Is It Worth It?

A disclaimer to start: I have never applied for a job, at least not in the sense of responding to a classified ad or to a job board. So I have never had to go through the rejection process which so often results from sending in a cover letter and a resume for a position that seems to be a good fit for one’s skills and experience. I’m sure that it wears you down, maybe makes you skeptical – or even cynical – about what you read or hear, directly or indirectly, from hiring managers.

Whether it’s through a terse but polite phone call, or a standard reject letter, or – much worse – no response at all, rejection is something you don’t get used to, if you’re at all invested in the process.

And that’s the issue of the day: investing in the process.

A week ago, on, Craigslist, and, I posted a listing for a Divisional Accounting Manager for my client, Quench USA in Waltham, MA. This is a full-time job requiring five to seven years of experience with a salary of $60-70,000. I positioned it as an opportunity for someone to “give up all-day number-crunching in favor of using your numbers and analysis to contribute to both tactical and strategic management decisions.”

At the end of the listing, I asked people to “please send resumes together with a cover letter (important) to,” and I committed to provide a follow-up to all candidates within ten days.

The responses have been coming in for a week now, and the flow has been good, though it’s perhaps not the best time of the year for capturing people’s attention. But the underlying issue is capturing people’s attention to detail.

Wouldn’t you think that accountants – of all functional specialists – would be good on detail?

Not so.

Poorly-edited resumes come in with run-on sentences, obvious spelling mistakes, missing words, and grammatical errors. Standard-issue cover letters are addressed to “Dear Hiring Manager,” even though it’s clear that Brad Howe is the doing the hiring. And at least a third of the time, there is no cover letter, despite my saying that it is important.

And then there are the folks who are clearly overqualified, listing fifteen to thirty years of experience, despite our asking for just five to seven. They look at our list of job responsibilities and think, “Hey, I can do that,” and forward their resumes figuring that they meet all of the qualifications. But there’s a reason that we specify five to seven years: we’re seeking someone who is going to grow both into the job and with the job, someone whom we can mentor, not someone who comes in thinking that he or she has all of the answers.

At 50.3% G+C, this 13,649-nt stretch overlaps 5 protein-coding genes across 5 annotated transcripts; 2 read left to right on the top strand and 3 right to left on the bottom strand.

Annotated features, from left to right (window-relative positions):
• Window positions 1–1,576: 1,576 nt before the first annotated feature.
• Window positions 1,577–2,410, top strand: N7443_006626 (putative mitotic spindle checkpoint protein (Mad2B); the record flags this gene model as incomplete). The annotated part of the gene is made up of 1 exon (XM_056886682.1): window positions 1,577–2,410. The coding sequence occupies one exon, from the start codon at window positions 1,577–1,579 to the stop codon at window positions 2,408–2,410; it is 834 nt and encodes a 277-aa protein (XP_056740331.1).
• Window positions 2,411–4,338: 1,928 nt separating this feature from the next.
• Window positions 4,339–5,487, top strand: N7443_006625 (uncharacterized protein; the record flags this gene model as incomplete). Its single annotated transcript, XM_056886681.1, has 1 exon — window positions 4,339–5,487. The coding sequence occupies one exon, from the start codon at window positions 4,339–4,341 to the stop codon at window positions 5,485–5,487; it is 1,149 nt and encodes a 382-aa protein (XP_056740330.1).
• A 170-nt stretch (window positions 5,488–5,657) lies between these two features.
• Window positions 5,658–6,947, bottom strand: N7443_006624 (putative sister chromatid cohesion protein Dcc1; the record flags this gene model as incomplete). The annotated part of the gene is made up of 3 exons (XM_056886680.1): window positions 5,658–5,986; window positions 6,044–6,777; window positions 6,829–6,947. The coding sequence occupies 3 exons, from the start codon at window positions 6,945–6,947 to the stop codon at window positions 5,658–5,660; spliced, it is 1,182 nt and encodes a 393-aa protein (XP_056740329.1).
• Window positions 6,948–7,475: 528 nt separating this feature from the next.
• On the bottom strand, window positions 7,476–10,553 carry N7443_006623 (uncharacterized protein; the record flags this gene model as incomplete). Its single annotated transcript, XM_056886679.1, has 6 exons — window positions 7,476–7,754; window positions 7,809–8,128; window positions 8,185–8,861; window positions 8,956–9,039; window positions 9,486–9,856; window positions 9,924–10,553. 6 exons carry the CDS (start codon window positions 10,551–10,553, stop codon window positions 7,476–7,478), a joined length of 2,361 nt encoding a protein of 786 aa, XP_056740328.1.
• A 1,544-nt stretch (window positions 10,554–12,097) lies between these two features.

We’re also not looking for the $90,000 a year person who figures that he or she can negotiate the salary upward, based on long experience and multiple skills. The salary is commensurate with the job, and we have a pretty good sense of the market.

So where’s the lesson in this? Simply that job candidates, if they are serious about a listed position, have to do some of the heavy lifting on their end, rather than expecting to be “discovered” in an inbox full of resumes. They would be well-advised to:

  • Always include a cover letter, one that describes their skills and experience in terms of the job requirements.
  • Personalize the approach, even if it takes a little research. I’m always impressed by an applicant who, seeing my URL in the ad, learns a few things from my website and my client’s site before responding.
  • Avoid a recitation of their job descriptions. I’m less interested in “maintains general ledger” and “reconciles bank accounts” than I am in accomplishments, e.g. “reduced monthly close from twenty days to five,” or “managed conversion from QuickBooks to Sage 100 ERP.”
  • Prove commitment to their functional specialty. They don’t have to be CPAs, but a B.A. in Accounting is a good start, as is proficiency in accounting and reporting software.
  • Show that they understand the small-company difference. Having primary responsibility for maintaining a full set of books is very different than doing general ledger analysis, for example.

Actually, I did apply for a job once. I was ten years old, and I wanted a morning paper route in the worst way. As I remember them, the criteria were something like this: your chin had to be above the counter at Hill’s News Store in Melrose Highlands; you had to be willing to pick up your papers at Hill’s no later than 6 a.m. every day; you had to have a bike; you had to be reliable; and you had to learn the “long toss” – putting the rolled-up newspaper within five feet of the customer’s front door from a distance of fifty feet.

It took six months of persistence, target practice, and stretching to reach the counter to get that route, and the savings from eight years of delivering the Globe, the Herald, the Post, and the Record helped to put me through four years of college. Given that, and all the life lessons from that first job, it was definitely worth it.